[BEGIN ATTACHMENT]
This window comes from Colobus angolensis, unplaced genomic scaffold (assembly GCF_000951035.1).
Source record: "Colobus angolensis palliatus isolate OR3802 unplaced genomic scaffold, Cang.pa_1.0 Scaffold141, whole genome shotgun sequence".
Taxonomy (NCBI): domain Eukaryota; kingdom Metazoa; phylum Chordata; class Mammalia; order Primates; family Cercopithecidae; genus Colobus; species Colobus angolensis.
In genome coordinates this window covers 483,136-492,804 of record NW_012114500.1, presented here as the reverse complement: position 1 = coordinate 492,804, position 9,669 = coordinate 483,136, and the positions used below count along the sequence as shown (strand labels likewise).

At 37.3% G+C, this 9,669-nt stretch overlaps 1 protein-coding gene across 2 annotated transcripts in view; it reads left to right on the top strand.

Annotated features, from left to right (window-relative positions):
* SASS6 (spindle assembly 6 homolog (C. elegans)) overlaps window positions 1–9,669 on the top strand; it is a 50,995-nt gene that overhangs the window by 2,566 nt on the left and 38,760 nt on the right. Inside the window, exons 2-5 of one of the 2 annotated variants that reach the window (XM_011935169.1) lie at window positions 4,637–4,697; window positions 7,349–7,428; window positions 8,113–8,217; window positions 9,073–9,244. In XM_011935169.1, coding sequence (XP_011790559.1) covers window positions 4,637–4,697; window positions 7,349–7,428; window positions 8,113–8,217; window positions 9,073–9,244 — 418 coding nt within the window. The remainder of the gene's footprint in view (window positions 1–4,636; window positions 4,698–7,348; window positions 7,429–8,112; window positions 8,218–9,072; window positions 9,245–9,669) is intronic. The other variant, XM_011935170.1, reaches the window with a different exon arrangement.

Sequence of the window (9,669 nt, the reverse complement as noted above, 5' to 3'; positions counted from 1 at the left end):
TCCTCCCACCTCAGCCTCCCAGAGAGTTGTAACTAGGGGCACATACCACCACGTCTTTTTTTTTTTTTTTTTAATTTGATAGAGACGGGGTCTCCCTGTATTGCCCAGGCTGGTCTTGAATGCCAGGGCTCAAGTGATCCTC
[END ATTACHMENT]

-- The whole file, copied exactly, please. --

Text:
This window comes from Colobus angolensis, unplaced genomic scaffold (assembly GCF_000951035.1).
Source record: "Colobus angolensis palliatus isolate OR3802 unplaced genomic scaffold, Cang.pa_1.0 Scaffold141, whole genome shotgun sequence".
Taxonomy (NCBI): domain Eukaryota; kingdom Metazoa; phylum Chordata; class Mammalia; order Primates; family Cercopithecidae; genus Colobus; species Colobus angolensis.
In genome coordinates this window covers 483,136-492,804 of record NW_012114500.1, presented here as the reverse complement: position 1 = coordinate 492,804, position 9,669 = coordinate 483,136, and the positions used below count along the sequence as shown (strand labels likewise).

At 37.3% G+C, this 9,669-nt stretch overlaps 1 protein-coding gene across 2 annotated transcripts in view; it reads left to right on the top strand.

Annotated features, from left to right (window-relative positions):
* SASS6 (spindle assembly 6 homolog (C. elegans)) overlaps window positions 1–9,669 on the top strand; it is a 50,995-nt gene that overhangs the window by 2,566 nt on the left and 38,760 nt on the right. Inside the window, exons 2-5 of one of the 2 annotated variants that reach the window (XM_011935169.1) lie at window positions 4,637–4,697; window positions 7,349–7,428; window positions 8,113–8,217; window positions 9,073–9,244. In XM_011935169.1, coding sequence (XP_011790559.1) covers window positions 4,637–4,697; window positions 7,349–7,428; window positions 8,113–8,217; window positions 9,073–9,244 — 418 coding nt within the window. The remainder of the gene's footprint in view (window positions 1–4,636; window positions 4,698–7,348; window positions 7,429–8,112; window positions 8,218–9,072; window positions 9,245–9,669) is intronic. The other variant, XM_011935170.1, reaches the window with a different exon arrangement.

Sequence of the window (9,669 nt, the reverse complement as noted above, 5' to 3'; positions counted from 1 at the left end):
TCCTCCCACCTCAGCCTCCCAGAGAGTTGTAACTAGGGGCACATACCACCACGTCTTTTTTTTTTTTTTTTTAATTTGATAGAGACGGGGTCTCCCTGTATTGCCCAGGCTGGTCTTGAATGCCAGGGCTCAAGTGATCCTC